FCC Rule Cannot Be Allowed to Stand
By Bill Clinton
New York Daily Times
Sunday 06 July 2003
'It's your money," says President Bush when he promotes tax cuts. I disagree with his tax policy but admire his spin.
The same argument applies with greater force to whether big media conglomerates should be allowed to control more television and radio stations: "It's your airwaves."
The American people own the bandwidth that broadcast media companies use to deliver programs to our TVs and radios.
Because the space on that bandwidth is limited, the Federal Communications Commission regulates who has access to our eyes and ears.
For more than 60 years, the FCC allowed companies to own a number of local TV stations, provided that no single company owned enough to reach more than 35 percent of the population of the United States.
But on June 2, by a 3-to-2 vote, the FCC raised the limit to 45 percent, giving big media firms the chance to gobble up many more local TV stations.
In fact, a single giant corporation will be able to control up to three of the television stations in America's nine largest cities.
The FCC also opened the door to local TV-newspaper mergers in many places, so you'll be getting your news and information from the same company regardless of whether you're turning on the TV or opening the newspaper.
Why is this bad? Because more monolithic control over local media will reduce the diversity of information, opinion and entertainment people get.
Interesting local coverage will be supplanted by lowest-common-denominator mass-market mush.
But don't cable TV and the Internet give people more sources of information? In theory, yes. In practice, not necessarily.
Big media firms own most of the cable networks and supply much of the content for major Internet sites.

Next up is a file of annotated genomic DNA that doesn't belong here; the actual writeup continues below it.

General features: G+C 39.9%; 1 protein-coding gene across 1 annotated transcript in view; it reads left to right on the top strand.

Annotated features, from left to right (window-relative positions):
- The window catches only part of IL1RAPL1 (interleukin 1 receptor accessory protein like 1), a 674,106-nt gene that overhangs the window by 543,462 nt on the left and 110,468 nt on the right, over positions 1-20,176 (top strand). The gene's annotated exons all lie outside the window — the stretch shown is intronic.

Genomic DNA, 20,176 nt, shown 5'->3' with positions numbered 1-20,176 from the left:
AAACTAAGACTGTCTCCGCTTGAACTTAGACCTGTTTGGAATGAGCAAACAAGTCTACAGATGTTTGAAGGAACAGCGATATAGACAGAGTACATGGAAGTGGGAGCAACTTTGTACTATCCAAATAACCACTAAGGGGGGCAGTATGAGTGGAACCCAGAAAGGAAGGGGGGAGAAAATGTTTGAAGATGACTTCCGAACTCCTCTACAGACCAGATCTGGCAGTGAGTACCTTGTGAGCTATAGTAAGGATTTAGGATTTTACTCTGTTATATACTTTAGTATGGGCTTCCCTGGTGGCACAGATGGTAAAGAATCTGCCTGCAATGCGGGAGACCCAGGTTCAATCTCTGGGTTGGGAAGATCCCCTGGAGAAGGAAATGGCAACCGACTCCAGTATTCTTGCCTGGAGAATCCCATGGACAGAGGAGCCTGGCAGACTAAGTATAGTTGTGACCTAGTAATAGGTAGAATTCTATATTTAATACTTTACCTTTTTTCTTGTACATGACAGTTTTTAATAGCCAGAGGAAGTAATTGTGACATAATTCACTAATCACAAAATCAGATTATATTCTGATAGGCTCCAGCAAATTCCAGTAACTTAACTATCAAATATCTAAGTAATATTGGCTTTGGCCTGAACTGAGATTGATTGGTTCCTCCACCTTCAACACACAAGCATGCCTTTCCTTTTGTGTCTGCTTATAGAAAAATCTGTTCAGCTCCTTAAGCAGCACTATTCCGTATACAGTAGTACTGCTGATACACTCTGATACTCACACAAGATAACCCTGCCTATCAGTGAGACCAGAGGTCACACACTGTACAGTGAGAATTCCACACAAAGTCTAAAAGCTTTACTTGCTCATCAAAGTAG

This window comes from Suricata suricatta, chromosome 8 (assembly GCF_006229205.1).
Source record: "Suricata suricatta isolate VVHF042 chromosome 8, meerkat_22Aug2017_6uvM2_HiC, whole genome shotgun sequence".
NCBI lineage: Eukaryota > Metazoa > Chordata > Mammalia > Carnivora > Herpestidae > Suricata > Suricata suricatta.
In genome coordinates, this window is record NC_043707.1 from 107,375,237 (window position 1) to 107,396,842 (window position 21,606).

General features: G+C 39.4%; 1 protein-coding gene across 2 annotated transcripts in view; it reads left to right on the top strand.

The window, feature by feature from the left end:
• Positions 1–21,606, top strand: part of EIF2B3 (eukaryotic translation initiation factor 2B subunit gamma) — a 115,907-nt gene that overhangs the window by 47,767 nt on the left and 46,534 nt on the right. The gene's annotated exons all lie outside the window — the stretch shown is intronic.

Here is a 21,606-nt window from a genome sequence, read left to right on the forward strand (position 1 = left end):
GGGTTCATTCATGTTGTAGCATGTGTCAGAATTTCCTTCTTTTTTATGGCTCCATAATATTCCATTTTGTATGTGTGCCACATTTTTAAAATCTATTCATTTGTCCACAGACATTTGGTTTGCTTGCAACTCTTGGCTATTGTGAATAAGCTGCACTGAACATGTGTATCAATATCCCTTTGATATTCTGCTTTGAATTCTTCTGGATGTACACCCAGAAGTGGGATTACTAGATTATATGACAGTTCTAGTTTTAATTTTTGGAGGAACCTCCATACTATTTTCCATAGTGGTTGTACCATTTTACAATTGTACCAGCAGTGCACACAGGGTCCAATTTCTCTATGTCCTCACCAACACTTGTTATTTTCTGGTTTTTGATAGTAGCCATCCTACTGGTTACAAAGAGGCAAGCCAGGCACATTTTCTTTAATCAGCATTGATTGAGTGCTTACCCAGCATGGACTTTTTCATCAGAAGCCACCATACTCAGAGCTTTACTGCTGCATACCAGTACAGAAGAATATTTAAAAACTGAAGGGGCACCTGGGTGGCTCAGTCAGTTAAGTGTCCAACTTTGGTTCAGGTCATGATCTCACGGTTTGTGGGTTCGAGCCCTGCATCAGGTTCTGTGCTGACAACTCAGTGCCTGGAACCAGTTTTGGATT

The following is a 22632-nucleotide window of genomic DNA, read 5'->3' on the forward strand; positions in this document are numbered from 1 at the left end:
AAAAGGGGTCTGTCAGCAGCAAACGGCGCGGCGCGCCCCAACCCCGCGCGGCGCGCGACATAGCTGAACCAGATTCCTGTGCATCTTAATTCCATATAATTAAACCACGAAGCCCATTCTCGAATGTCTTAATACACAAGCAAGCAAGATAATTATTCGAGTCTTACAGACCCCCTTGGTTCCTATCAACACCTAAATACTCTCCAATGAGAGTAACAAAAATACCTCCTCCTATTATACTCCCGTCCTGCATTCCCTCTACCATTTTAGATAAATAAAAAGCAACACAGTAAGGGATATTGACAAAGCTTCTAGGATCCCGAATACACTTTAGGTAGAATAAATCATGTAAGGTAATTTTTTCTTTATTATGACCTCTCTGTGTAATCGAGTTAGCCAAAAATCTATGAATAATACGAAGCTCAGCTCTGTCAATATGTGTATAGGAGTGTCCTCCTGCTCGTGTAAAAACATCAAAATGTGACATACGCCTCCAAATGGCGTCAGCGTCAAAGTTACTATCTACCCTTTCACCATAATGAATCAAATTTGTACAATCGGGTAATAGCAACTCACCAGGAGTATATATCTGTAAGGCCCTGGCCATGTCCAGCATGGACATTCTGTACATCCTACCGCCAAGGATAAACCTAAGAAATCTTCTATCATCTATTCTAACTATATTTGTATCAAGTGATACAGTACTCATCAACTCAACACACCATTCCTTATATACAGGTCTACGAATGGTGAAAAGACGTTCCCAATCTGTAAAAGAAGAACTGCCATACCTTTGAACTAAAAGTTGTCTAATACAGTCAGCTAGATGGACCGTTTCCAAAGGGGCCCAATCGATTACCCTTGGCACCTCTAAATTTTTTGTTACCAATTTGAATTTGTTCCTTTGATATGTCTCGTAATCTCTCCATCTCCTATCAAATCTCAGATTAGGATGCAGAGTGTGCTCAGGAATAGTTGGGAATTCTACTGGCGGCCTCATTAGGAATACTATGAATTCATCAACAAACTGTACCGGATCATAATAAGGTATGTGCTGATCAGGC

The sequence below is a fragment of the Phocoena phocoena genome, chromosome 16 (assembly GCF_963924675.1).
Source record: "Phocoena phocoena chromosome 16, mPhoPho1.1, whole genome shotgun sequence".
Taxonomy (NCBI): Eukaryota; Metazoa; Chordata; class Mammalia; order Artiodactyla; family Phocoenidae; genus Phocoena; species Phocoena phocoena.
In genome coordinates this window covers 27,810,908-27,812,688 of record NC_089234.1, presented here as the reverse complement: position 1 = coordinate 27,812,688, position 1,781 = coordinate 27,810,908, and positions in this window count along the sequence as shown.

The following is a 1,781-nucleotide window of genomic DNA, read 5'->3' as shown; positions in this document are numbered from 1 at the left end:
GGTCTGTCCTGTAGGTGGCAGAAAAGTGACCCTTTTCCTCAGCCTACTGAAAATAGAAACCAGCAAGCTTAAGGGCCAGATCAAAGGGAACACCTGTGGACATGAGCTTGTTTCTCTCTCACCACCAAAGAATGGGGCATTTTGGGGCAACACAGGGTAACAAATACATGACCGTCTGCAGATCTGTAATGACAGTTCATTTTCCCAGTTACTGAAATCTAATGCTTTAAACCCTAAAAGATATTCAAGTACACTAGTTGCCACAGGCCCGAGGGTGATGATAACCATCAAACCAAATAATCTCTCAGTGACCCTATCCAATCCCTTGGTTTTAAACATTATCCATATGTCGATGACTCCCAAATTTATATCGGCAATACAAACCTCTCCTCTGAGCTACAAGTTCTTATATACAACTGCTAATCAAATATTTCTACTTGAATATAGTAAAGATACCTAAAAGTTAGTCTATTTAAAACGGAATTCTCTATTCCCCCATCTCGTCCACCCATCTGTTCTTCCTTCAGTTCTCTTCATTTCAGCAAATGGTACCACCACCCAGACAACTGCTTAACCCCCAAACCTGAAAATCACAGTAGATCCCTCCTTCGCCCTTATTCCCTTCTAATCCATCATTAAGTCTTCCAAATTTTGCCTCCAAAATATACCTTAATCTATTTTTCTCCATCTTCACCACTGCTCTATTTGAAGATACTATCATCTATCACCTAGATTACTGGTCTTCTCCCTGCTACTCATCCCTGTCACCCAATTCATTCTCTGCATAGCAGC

Is this another Democrat vs. Republican battle? Is my concern motivated by the growing influence of right-wing voices in the broadcast media?
While it's true the FCC vote split along party lines - Republicans for looser standards, Democrats against - and while I have noticed the conservative slant in more media organizations these days, the debate over media ownership is not a partisan one.
Organizations from the National Organization for Women to the National Rifle Association have spoken out against what the FCC decided to do.
More than 750,000 Americans of all political persuasions registered their opinion of the new rules with the FCC, and nearly 100 percent of them were opposed!
The lack of diversity and independence in the broadcast media may be why you didn't hear much about this big issue on TV or radio in recent months.
But the opposition is truly a grass-roots movement, and it won't go away, even if it's not on the evening news. And the voice of the people is beginning to be heard, at least on Capitol Hill.
The Senate Commerce Committee acted quickly after the FCC vote to approve legislation - on a bipartisan basis - that would reinstate more sensible media ownership rules.
Although Republicans as well as Democrats oppose the FCC decision, it's unclear whether the Commerce Committee legislation can pass in the full Senate - or in the House of Representatives.
The FCC ruling also faces challenges in the courts. But there is no guarantee the commission's error will be corrected anytime soon.
Therefore, Congress is our best hope. Whatever your political philosophy, if you favor competition and diversity in the media, you should call, write or e-mail your senators and representatives.
The stakes are high. "At issue," says FCC Commissioner Michael Copps, "is whether a few corporations will be ceded enhanced gatekeeper control over the civil dialogue of our country; more content control over our music, entertainment and information, and veto power over the majority of what our families watch, hear and read."
People joke about my liking McDonald's, and I do. But actually, I prefer to go down to Lange's Deli, a great family establishment, near my house.
In the brave new world being defined by the FCC, there will be more McMedia on our airwaves and far fewer broadcast equivalents of our favorite local diners.
Unlike restaurants, the airwaves belong to us. We shouldn't give up our right to have more choice.
Bill Clinton was president of the United States from 1993 to 2001. He wrote this for the New York Daily News